Dr. Lorenz Receives National Honor for Service Learning
A commitment to engaging students in issues related to rural development, pollution and pesticide use, border issues and human rights has brought national recognition to Alma College Professor Ed Lorenz.
Lorenz was named a national finalist for Campus Compact’s 2010 Thomas Ehrlich Faculty Award for Service-Learning.
The prestigious national award recognizes a faculty award recipient and four finalists each year for exemplary engaged scholarship, including leadership in advancing students’ civic learning and enhancing higher education’s contributions to the public good.
Ed Lorenz, Reid-Knox Professor of History and Professor of Political Science
Of the five honored faculty members, Lorenz is the only one from a private liberal arts institution.
“In the classroom, Ed has inspired students to take on projects that have led to significant national recognitions, including multiple Fulbright, Jack Kent Cooke and Udall award winners,” says Provost Michael Selmon. “He also has been a leader in the development of Alma’s service learning program, helping shepherd it from initial start-up. Admiring colleagues have come to call him ‘a force of nature.’”
His nomination is based on his efforts to engage students through Alma College’s Public Affairs Institute. In 2008, the institute hosted the Eugene Kenaga International DDT Conference, which brought medical and environmental experts from around the world to Alma College. As a result, Lorenz and other participants produced a consensus statement that was published in Environmental Health Perspectives.
More recently, a group of students inspired by his Spring Term course “Leadership in War and Human Rights” organized a retreat in Chicago to address how the United States can move forward with membership to the International Criminal Court, which prosecutes individuals for crimes against humanity.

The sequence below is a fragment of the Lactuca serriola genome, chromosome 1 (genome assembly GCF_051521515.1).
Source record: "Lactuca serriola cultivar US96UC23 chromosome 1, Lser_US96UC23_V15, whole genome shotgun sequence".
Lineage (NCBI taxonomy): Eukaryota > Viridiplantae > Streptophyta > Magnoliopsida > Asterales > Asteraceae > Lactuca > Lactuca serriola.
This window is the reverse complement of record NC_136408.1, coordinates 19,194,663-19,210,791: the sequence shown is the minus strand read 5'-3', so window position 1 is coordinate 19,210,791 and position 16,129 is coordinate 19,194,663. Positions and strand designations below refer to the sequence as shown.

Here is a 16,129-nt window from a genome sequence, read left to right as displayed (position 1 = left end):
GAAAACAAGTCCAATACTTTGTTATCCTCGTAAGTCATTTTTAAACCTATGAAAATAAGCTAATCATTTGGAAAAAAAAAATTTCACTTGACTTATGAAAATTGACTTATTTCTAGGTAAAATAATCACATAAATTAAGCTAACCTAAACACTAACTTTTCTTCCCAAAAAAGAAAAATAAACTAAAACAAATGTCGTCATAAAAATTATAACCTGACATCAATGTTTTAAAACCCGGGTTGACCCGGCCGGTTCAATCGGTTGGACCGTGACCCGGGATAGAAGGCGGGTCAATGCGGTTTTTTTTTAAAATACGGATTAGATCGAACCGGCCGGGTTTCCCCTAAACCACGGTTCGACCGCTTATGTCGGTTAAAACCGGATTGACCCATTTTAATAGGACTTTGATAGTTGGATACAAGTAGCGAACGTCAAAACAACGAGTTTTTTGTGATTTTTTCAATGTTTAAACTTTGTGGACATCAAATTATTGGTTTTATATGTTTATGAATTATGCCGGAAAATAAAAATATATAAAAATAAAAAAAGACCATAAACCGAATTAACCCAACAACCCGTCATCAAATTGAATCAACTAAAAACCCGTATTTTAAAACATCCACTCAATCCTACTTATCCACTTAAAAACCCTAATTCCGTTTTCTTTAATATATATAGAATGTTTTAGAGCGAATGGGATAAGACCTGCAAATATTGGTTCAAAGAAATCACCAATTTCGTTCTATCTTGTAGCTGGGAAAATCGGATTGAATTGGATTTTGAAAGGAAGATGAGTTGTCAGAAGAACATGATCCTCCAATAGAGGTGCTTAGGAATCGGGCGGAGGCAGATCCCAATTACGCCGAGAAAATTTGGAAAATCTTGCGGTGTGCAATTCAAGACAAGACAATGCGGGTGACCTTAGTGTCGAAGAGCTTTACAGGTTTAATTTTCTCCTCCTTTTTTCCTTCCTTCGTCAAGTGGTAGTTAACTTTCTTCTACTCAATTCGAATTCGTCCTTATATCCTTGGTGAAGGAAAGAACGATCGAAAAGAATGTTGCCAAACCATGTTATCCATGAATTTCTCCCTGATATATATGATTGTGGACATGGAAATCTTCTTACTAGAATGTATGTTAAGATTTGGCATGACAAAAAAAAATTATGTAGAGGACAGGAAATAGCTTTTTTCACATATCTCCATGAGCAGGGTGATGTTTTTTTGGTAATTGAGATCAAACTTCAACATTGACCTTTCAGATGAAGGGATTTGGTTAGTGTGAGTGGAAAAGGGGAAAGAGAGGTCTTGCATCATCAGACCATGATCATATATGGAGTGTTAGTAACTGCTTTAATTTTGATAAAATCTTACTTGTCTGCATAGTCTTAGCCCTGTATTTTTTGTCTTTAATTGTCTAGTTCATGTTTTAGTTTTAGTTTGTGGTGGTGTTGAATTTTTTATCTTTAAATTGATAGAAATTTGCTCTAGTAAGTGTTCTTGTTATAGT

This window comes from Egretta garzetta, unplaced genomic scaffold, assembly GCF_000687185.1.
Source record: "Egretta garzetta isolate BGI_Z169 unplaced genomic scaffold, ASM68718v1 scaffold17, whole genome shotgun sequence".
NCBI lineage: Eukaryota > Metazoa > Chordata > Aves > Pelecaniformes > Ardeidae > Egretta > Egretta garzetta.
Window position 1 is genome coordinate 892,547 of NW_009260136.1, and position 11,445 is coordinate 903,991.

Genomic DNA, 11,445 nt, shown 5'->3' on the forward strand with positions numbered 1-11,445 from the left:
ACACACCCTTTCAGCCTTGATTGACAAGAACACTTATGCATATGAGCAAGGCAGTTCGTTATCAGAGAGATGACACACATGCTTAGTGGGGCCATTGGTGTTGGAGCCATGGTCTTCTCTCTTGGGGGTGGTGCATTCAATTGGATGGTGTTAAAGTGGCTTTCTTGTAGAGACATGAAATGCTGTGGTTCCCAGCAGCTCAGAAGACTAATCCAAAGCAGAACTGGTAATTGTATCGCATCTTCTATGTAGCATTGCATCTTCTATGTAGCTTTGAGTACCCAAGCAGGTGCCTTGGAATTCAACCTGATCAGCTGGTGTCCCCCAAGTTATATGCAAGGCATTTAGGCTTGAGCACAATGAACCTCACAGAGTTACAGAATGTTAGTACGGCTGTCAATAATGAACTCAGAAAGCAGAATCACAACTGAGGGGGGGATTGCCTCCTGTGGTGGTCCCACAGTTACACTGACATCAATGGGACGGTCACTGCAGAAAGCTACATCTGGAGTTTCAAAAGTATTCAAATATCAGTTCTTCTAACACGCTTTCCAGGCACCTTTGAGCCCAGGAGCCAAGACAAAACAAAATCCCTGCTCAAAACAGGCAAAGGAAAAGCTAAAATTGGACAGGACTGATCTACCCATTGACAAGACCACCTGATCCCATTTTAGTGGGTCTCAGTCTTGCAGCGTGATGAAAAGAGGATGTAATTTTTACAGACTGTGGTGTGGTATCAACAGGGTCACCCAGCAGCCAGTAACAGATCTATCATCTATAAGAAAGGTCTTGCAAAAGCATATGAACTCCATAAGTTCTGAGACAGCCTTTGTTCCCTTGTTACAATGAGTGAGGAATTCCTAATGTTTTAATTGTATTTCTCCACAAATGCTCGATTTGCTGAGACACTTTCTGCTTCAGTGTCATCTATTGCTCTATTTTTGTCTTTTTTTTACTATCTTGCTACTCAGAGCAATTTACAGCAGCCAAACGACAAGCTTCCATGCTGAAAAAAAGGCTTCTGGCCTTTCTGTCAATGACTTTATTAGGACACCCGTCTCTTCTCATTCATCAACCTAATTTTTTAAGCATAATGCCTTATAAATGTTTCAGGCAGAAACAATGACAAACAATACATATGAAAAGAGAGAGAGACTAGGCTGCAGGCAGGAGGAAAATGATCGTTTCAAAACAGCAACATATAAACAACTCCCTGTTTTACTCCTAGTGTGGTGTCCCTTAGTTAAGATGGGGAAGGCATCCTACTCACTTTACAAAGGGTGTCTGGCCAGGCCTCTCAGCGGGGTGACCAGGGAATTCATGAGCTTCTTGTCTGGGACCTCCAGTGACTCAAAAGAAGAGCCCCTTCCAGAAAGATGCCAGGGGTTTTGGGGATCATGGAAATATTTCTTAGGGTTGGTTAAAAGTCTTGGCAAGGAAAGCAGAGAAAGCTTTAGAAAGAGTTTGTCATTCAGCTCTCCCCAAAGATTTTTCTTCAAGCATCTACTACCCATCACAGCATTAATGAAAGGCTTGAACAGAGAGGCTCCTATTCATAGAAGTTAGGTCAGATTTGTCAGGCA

Lorenz also led a Spring Term course on the Mexican border that explored the effects of public policy on cross-border issues.
“The goal is to empower students,” he says. “With issues like the ICC and DDT, what’s amazing is that a lot of people aren’t doing much about them, so my idea of service is getting students to apply what they’re studying to something that’s actually happening. I want students to see that they can actually have a voice in public policy.”
As a finalist for the award, Lorenz, along with a brief description of his work, will be featured on the Campus Compact Website.
Other finalists include Joan Francioni of Winona State University, Judith Liu of the University of San Diego and Nancy Orel of Bowling Green State University.
Barry Checkoway from the University of Michigan was selected as the recipient of the award.
Posted: Tue, June 29th, 2010 at 4:53PM